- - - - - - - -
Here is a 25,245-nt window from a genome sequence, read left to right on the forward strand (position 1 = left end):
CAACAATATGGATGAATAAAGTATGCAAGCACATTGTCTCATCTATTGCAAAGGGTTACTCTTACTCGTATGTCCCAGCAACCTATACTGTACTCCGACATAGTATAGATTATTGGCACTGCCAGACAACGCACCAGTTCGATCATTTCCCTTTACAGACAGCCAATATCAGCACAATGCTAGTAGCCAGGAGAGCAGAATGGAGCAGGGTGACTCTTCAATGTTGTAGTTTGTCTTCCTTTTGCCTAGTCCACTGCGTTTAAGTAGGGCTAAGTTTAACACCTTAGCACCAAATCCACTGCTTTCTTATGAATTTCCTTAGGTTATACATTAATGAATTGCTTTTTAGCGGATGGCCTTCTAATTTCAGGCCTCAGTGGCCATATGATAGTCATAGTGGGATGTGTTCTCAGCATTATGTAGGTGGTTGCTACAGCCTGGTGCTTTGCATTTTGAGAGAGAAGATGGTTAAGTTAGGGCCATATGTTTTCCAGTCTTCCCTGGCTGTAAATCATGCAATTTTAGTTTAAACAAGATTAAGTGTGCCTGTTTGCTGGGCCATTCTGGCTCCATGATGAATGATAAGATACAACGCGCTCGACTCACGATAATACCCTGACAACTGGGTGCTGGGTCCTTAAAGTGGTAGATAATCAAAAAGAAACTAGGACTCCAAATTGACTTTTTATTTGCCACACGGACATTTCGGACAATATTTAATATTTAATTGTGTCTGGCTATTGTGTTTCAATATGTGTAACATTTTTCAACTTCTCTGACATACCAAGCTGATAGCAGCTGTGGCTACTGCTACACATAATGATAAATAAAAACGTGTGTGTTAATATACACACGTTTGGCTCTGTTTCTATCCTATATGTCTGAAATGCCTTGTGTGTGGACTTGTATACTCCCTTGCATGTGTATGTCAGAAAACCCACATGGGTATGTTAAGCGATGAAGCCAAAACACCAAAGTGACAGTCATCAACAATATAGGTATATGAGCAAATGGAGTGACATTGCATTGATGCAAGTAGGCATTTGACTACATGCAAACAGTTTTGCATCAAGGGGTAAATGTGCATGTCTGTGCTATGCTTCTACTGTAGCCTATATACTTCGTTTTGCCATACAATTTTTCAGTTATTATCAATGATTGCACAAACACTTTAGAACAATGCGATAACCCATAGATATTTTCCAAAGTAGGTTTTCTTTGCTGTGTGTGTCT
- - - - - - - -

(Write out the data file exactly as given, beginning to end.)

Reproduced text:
Here is a 25,245-nt window from a genome sequence, read left to right on the forward strand (position 1 = left end):
CAACAATATGGATGAATAAAGTATGCAAGCACATTGTCTCATCTATTGCAAAGGGTTACTCTTACTCGTATGTCCCAGCAACCTATACTGTACTCCGACATAGTATAGATTATTGGCACTGCCAGACAACGCACCAGTTCGATCATTTCCCTTTACAGACAGCCAATATCAGCACAATGCTAGTAGCCAGGAGAGCAGAATGGAGCAGGGTGACTCTTCAATGTTGTAGTTTGTCTTCCTTTTGCCTAGTCCACTGCGTTTAAGTAGGGCTAAGTTTAACACCTTAGCACCAAATCCACTGCTTTCTTATGAATTTCCTTAGGTTATACATTAATGAATTGCTTTTTAGCGGATGGCCTTCTAATTTCAGGCCTCAGTGGCCATATGATAGTCATAGTGGGATGTGTTCTCAGCATTATGTAGGTGGTTGCTACAGCCTGGTGCTTTGCATTTTGAGAGAGAAGATGGTTAAGTTAGGGCCATATGTTTTCCAGTCTTCCCTGGCTGTAAATCATGCAATTTTAGTTTAAACAAGATTAAGTGTGCCTGTTTGCTGGGCCATTCTGGCTCCATGATGAATGATAAGATACAACGCGCTCGACTCACGATAATACCCTGACAACTGGGTGCTGGGTCCTTAAAGTGGTAGATAATCAAAAAGAAACTAGGACTCCAAATTGACTTTTTATTTGCCACACGGACATTTCGGACAATATTTAATATTTAATTGTGTCTGGCTATTGTGTTTCAATATGTGTAACATTTTTCAACTTCTCTGACATACCAAGCTGATAGCAGCTGTGGCTACTGCTACACATAATGATAAATAAAAACGTGTGTGTTAATATACACACGTTTGGCTCTGTTTCTATCCTATATGTCTGAAATGCCTTGTGTGTGGACTTGTATACTCCCTTGCATGTGTATGTCAGAAAACCCACATGGGTATGTTAAGCGATGAAGCCAAAACACCAAAGTGACAGTCATCAACAATATAGGTATATGAGCAAATGGAGTGACATTGCATTGATGCAAGTAGGCATTTGACTACATGCAAACAGTTTTGCATCAAGGGGTAAATGTGCATGTCTGTGCTATGCTTCTACTGTAGCCTATATACTTCGTTTTGCCATACAATTTTTCAGTTATTATCAATGATTGCACAAACACTTTAGAACAATGCGATAACCCATAGATATTTTCCAAAGTAGGTTTTCTTTGCTGTGTGTGTCT